Article Date: 9/1/2009

A Call to Serve
reflections
THE HUMAN SIDE OF OPTOMETRY

A Call to Serve

Political interest, a genuine care for the people and a drive to give back have inspired me to run for political office.

GREG MARROW, O.D., HARRISONBURG, VA.

Dr. Marrow and family with volunteers prior to one of many rally parades.

“Are you crazy?” and, “Why, with a busy, successful practice, a small farm and two young children, would you ever want to go into politics?” are common questions that I've heard from friends and patients after I announced I would be running for the Democratic nomination for the 25th District House of Delegates in Virginia. The answer is ever evolving as I attend numerous parades, give countless speeches and shake hundreds of hands.

An early interest

First, I've been involved in politics, in one way or another, most of my life. From campaigning for a close friend's Senator father, to canvassing for his state representative mother, to volunteering during presidential elections from the 1980's on.

I guess you could say that politics is in my blood, and I learned early on that if democracy is going to work as intended, a strong voice for the people must be present in the halls of legislatures. As I have grown older, and my political knowledge has matured, my commitment to making a difference in my state has strengthened substantially as I witness the ever-growing influence of special interests, often to the detriment of our communities and our way of life.

A natural extension

Second, I, like you, genuinely care about people. I believe that most of us have an altruistic streak that led us to optometry as a profession. Add that compassion with our training and expertise to assess and fix problems and the fact that we, as a profession, are quite accustomed to fighting special interests, and you can see why politics is a natural extension of the Optometrie personality. It's in our blood. We're hard-wired for it on all levels, from holding positions on local school boards on up to the national stage.

A zeal for giving back

Lastly, I, like many of you, want to give back to a community and profession that have treated us well. For some, that means donating generously to political action committees or optometry schools. For others, it means supporting InfantSee, community outreach and screening programs. For me I've long felt that my role is in the state legislature where I can be a strong advocate for optometry as our profession evolves during these trying times.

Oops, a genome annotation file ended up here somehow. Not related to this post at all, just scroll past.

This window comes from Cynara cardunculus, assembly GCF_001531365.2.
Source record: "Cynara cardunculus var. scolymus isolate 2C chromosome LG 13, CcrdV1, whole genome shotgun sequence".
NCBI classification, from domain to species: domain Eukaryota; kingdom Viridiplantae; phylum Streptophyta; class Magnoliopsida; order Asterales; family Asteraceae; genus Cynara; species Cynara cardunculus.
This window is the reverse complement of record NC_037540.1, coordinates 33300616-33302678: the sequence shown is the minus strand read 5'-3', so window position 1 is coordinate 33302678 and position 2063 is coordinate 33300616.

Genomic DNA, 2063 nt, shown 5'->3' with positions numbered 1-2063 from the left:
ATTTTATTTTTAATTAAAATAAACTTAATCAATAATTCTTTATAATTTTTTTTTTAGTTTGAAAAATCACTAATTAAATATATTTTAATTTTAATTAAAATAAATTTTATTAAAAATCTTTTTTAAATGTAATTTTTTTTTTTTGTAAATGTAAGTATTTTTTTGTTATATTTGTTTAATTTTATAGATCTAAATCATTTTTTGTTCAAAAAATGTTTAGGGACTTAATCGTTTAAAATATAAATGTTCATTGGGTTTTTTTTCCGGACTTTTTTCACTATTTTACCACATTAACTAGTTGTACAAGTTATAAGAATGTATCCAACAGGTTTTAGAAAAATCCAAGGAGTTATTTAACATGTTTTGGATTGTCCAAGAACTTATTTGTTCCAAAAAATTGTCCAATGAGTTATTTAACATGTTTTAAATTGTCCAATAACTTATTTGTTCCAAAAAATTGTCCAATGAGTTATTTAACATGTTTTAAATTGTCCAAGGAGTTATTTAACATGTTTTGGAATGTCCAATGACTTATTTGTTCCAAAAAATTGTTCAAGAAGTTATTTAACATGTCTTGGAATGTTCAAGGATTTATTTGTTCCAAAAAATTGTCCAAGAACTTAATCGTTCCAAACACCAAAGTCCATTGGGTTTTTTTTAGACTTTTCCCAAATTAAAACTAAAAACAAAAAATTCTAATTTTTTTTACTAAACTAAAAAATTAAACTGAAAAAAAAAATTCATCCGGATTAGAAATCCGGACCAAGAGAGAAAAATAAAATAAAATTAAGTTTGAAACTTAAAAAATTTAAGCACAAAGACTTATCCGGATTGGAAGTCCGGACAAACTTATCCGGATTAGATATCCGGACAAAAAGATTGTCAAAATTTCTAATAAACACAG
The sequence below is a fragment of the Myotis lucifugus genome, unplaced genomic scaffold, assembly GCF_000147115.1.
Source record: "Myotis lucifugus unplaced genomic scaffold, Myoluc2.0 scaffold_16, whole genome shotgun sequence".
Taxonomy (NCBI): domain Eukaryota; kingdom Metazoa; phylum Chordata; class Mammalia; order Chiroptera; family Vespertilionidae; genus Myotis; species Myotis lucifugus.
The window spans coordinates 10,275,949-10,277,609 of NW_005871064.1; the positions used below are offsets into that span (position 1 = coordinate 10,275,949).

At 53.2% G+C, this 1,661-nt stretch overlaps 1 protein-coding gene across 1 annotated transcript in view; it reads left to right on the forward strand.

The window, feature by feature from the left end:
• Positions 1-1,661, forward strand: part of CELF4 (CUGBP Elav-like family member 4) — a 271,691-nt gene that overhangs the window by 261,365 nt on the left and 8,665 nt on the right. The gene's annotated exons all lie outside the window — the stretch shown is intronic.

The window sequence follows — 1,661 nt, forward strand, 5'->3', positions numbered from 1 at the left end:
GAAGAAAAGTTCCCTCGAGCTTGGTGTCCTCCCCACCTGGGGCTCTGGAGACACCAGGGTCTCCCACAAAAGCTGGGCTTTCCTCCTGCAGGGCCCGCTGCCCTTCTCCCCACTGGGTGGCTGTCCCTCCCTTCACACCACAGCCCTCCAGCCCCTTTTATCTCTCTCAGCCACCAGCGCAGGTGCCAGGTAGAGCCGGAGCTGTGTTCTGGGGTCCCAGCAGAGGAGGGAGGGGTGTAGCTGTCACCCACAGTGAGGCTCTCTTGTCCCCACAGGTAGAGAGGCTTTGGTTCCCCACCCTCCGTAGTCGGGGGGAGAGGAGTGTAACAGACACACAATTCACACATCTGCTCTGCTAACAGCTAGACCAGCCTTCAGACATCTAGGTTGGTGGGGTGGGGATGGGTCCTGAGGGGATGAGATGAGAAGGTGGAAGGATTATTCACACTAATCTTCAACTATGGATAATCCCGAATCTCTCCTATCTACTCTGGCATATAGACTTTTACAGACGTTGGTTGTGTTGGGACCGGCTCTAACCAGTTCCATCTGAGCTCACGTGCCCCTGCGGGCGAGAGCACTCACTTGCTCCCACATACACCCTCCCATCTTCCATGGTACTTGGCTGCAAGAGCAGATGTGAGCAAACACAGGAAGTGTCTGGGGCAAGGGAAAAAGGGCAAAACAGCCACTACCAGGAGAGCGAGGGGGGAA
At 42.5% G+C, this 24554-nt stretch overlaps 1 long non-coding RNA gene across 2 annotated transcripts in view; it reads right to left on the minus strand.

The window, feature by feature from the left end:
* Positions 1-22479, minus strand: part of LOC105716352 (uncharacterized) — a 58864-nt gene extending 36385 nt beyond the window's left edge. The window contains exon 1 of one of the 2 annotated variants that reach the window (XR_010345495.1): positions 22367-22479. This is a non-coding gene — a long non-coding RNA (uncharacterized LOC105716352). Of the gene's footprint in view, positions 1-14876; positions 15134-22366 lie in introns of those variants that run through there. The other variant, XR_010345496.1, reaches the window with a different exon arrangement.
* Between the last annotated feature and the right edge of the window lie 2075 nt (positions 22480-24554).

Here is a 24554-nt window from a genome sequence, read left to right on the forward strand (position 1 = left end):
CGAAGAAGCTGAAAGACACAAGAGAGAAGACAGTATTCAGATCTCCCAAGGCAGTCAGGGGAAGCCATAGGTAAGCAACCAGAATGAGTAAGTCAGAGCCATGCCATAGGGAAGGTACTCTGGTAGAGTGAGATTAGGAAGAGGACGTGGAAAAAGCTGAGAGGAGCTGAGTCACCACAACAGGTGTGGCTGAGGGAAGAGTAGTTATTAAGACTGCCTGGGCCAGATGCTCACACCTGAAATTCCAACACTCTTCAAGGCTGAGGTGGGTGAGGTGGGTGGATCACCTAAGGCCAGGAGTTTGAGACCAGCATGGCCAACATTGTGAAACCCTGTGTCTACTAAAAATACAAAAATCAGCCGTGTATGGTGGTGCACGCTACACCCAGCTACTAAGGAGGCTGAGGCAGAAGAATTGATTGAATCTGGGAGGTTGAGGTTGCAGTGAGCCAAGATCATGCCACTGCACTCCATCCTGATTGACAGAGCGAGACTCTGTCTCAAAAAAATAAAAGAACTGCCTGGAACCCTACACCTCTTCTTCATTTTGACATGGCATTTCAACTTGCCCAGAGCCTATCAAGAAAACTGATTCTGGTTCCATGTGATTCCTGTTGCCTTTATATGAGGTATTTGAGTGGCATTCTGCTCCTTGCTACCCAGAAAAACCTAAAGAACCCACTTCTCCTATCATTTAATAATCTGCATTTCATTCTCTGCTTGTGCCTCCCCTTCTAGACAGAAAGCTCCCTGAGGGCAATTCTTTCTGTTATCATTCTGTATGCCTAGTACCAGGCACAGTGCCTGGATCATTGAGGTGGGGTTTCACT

As this campaign rolls along, I've quickly learned that this election has never really been about my reasons for running. It's been about preserving my friends', neighbors' and childrens' quality of life, and about helping move optometry forward in whatever direction we choose. It's about community issues rather than political party issues, and about the personal stories of the people I meet along the way. So am I crazy? Possibly. My wife might even say probably, but I prefer “nonconformist.” So, as I prepare for yet more speeches and yet more hand shaking, the words of Ralph Waldo Emerson echo in my mind: “Do not follow where the beaten path may lead. Go, instead, where there is no path and leave a trail.” OM

For more information on Dr. Marrow, visit: http://gregmarrow.com.


DO YOU HAVE A MEMORABLE EXPERIENCE YOU'D LIKE TO SHARE? DISCUSS YOUR STORY WITH JENNIFER KIRBY, SENIOR ASSOCIATE EDITOR OF OPTOMETRIC MANAGEMENT, AT (215) 628-6595, OR JEN.KIRBY@WOLTERSKLUWER.COM. OM OFFERS AN HONORARIUM FOR PUBLISHED SUBMISSIONS.

Optometric Management, Issue: September 2009